Bleeding Gums?


We hear a lot of patients saying their gums have always bled, assuming it is normal. Unfortunately it’s not. If you were to bleed from your eyes or your nose, you wouldn’t think it was normal and neither is it normal to bleed from your gums. It is a sign that something is wrong, please don’t ignore it.

brushing_teeth_241344_s600x6001Throughout my career I have seen some pretty extreme cases of gum disease that have resulted in partial or total loss of teeth.  The sad fact is that, with earlier intervention, the outcome could have been very different.

Gum disease or periodontal disease as it is otherwise known, occurs in response to the build up of bacterial plaque. Plaque starts to accumulate on the tooth surface soon after tooth brushing.  Unless it is regularly disturbed by thorough tooth brushing and cleaning between the teeth, toxins produced by the bacterial plaque cause an inflammation within the soft part of the gum know as gingivitis. Good oral hygiene supplemented by professional cleaning by your dentist or hygienist is all that is required to treat gingivitis, however changes in the funding of dentistry and the loss of the school dentist has meant that many have never had the benefit of oral health advice and lack the skills to care for their teeth and gums, with a worrying number of individuals in the UK suffering from more serious forms of gum disease.

The persistence of chronic gingivitis can, in certain individuals, lead to more serious form of gum disease known as “periodontitis”. This is an irreversible loss of the supporting structure surrounding our teeth and in severe cases tooth loss may occur. Gum disease may be associated with bleeding when brushing and bad breath (halitosis), however in many instances, periodontitis is a symptomless condition and may only become a apparent when our dentist or hygienist tell us or when our teeth start to drift or become wobbly, at which time it may be too late.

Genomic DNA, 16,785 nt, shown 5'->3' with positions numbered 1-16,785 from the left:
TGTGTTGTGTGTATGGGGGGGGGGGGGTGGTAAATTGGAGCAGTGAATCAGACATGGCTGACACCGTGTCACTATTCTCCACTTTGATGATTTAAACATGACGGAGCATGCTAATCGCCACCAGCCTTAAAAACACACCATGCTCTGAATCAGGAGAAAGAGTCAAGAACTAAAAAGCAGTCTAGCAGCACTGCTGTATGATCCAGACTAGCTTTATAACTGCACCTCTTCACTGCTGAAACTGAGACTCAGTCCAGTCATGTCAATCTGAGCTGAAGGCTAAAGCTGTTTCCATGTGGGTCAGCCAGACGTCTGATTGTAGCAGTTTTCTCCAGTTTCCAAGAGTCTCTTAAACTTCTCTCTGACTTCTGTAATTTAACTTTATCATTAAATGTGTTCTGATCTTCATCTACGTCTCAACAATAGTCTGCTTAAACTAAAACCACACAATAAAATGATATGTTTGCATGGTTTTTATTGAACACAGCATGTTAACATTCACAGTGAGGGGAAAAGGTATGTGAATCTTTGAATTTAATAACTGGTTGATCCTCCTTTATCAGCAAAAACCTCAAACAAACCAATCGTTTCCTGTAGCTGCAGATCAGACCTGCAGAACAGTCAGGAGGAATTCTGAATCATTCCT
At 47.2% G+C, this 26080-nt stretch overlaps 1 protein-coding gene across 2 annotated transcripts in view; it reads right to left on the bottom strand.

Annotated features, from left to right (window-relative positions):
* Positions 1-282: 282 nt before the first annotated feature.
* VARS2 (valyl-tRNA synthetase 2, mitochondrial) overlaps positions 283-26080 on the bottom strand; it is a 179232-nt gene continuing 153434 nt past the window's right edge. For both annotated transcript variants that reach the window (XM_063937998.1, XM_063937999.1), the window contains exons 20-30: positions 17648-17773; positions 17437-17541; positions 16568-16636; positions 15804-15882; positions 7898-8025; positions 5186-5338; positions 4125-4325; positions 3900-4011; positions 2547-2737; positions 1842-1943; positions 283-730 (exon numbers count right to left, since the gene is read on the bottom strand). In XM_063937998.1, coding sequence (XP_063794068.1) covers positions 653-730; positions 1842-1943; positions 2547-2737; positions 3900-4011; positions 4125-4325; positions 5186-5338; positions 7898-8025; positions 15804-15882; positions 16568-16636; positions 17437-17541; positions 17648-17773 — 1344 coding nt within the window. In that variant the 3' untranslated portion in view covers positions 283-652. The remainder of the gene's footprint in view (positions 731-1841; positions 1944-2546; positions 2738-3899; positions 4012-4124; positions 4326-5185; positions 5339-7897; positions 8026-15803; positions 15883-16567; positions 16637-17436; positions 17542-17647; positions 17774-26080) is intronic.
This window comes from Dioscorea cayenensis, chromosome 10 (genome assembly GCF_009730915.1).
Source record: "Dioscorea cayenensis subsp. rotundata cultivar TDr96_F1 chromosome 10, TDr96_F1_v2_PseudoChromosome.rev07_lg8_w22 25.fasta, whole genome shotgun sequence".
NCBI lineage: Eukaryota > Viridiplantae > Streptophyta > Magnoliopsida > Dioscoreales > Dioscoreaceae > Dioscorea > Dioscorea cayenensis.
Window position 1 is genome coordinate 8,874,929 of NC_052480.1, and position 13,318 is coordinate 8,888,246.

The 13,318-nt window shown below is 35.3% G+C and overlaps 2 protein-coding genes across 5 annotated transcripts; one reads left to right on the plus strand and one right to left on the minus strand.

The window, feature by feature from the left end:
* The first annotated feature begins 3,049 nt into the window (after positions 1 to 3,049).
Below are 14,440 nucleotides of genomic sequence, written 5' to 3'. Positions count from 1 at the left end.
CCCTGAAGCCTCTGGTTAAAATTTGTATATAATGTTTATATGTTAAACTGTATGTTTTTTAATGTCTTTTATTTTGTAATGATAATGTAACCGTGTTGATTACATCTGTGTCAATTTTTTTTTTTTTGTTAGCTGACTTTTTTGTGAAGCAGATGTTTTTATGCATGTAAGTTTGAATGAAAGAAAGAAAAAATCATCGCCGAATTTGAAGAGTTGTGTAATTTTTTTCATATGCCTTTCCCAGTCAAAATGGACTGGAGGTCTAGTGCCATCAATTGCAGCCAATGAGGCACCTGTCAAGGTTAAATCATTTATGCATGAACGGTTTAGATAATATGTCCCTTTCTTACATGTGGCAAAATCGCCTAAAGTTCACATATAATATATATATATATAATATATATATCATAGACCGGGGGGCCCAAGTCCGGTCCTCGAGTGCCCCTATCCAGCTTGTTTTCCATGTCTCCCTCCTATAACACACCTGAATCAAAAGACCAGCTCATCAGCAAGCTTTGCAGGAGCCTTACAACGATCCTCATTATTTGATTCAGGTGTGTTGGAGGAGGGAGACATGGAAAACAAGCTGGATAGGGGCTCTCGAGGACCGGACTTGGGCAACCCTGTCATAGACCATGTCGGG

Contrary to popular belief, tooth loss from gum disease is not an inevitable consequence of aging and with preventative care and timely intervention teeth for life should be our goal.  In most instances appropriate treatment and with recent advances in regenerative technology, it is possible to arrest and in certain instances reverse the loss of bone due to periodontal destruction.

Scientists now believe that gum disease may not be confined to just the mouth, but may be associated with other common inflammatory systemic diseases such as heart disease, stroke, diabetes etc.  So by ignoring our oral health we may be jeopardising more than just our teeth.

Please don’t wait until it is too late, whether you have concerns that you may have a problem or not, ensure you attend for an oral health assessment so that we can keep smiles for life.

Dr Wendy Cole has recently joined The Smile Spa in Stockton-on-Tees, where she is a dental surgeon. Her interest lies in Periodontics and regularly lectures on the subject. Wendy also provides sedation for anxious patients. To book your consultation with Wendy call 01642 674 888